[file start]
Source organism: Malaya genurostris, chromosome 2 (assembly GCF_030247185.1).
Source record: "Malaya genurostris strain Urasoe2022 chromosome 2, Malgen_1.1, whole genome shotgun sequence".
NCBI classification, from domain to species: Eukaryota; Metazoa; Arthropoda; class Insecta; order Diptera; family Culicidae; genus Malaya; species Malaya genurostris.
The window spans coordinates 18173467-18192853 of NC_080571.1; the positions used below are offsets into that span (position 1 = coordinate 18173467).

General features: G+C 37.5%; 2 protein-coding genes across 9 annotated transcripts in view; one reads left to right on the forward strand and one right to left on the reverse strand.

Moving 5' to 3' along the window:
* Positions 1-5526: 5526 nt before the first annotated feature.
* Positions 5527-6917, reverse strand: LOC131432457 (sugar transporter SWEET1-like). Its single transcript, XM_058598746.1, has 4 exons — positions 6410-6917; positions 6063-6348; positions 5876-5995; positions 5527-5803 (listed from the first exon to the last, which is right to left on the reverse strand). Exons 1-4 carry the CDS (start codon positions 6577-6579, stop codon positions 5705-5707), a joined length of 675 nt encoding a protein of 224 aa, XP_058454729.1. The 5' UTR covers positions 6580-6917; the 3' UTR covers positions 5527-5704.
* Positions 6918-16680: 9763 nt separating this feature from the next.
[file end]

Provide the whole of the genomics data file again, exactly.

Source organism: Malaya genurostris, chromosome 2 (assembly GCF_030247185.1).
Source record: "Malaya genurostris strain Urasoe2022 chromosome 2, Malgen_1.1, whole genome shotgun sequence".
NCBI classification, from domain to species: Eukaryota; Metazoa; Arthropoda; class Insecta; order Diptera; family Culicidae; genus Malaya; species Malaya genurostris.
The window spans coordinates 18173467-18192853 of NC_080571.1; the positions used below are offsets into that span (position 1 = coordinate 18173467).

General features: G+C 37.5%; 2 protein-coding genes across 9 annotated transcripts in view; one reads left to right on the forward strand and one right to left on the reverse strand.

Moving 5' to 3' along the window:
* Positions 1-5526: 5526 nt before the first annotated feature.
* Positions 5527-6917, reverse strand: LOC131432457 (sugar transporter SWEET1-like). Its single transcript, XM_058598746.1, has 4 exons — positions 6410-6917; positions 6063-6348; positions 5876-5995; positions 5527-5803 (listed from the first exon to the last, which is right to left on the reverse strand). Exons 1-4 carry the CDS (start codon positions 6577-6579, stop codon positions 5705-5707), a joined length of 675 nt encoding a protein of 224 aa, XP_058454729.1. The 5' UTR covers positions 6580-6917; the 3' UTR covers positions 5527-5704.
* Positions 6918-16680: 9763 nt separating this feature from the next.